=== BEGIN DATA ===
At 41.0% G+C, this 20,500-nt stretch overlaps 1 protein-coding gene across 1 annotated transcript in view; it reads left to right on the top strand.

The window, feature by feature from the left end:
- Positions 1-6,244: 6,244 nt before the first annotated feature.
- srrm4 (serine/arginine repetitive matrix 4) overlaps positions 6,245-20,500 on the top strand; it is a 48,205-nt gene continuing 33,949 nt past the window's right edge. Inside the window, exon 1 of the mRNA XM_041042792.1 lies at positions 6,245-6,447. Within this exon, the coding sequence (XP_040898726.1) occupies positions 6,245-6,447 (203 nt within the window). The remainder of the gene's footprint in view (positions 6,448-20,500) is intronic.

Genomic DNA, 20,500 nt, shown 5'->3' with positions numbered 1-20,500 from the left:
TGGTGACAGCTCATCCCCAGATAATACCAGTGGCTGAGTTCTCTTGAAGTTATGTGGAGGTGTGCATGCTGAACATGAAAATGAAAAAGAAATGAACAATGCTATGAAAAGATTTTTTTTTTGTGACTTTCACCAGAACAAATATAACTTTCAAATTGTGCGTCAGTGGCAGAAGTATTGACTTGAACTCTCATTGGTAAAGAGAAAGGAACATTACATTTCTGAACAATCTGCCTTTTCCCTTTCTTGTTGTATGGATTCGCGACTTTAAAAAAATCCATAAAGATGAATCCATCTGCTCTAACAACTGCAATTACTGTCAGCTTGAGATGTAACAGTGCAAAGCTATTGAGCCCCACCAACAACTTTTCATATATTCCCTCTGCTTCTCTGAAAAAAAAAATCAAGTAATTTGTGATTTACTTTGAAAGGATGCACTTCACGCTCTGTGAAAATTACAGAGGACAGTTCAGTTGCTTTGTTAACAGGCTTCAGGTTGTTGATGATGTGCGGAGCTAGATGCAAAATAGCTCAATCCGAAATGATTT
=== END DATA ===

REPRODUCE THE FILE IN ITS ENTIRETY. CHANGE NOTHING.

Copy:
At 41.0% G+C, this 20,500-nt stretch overlaps 1 protein-coding gene across 1 annotated transcript in view; it reads left to right on the top strand.

The window, feature by feature from the left end:
- Positions 1-6,244: 6,244 nt before the first annotated feature.
- srrm4 (serine/arginine repetitive matrix 4) overlaps positions 6,245-20,500 on the top strand; it is a 48,205-nt gene continuing 33,949 nt past the window's right edge. Inside the window, exon 1 of the mRNA XM_041042792.1 lies at positions 6,245-6,447. Within this exon, the coding sequence (XP_040898726.1) occupies positions 6,245-6,447 (203 nt within the window). The remainder of the gene's footprint in view (positions 6,448-20,500) is intronic.

Genomic DNA, 20,500 nt, shown 5'->3' with positions numbered 1-20,500 from the left:
TGGTGACAGCTCATCCCCAGATAATACCAGTGGCTGAGTTCTCTTGAAGTTATGTGGAGGTGTGCATGCTGAACATGAAAATGAAAAAGAAATGAACAATGCTATGAAAAGATTTTTTTTTTGTGACTTTCACCAGAACAAATATAACTTTCAAATTGTGCGTCAGTGGCAGAAGTATTGACTTGAACTCTCATTGGTAAAGAGAAAGGAACATTACATTTCTGAACAATCTGCCTTTTCCCTTTCTTGTTGTATGGATTCGCGACTTTAAAAAAATCCATAAAGATGAATCCATCTGCTCTAACAACTGCAATTACTGTCAGCTTGAGATGTAACAGTGCAAAGCTATTGAGCCCCACCAACAACTTTTCATATATTCCCTCTGCTTCTCTGAAAAAAAAAATCAAGTAATTTGTGATTTACTTTGAAAGGATGCACTTCACGCTCTGTGAAAATTACAGAGGACAGTTCAGTTGCTTTGTTAACAGGCTTCAGGTTGTTGATGATGTGCGGAGCTAGATGCAAAATAGCTCAATCCGAAATGATTT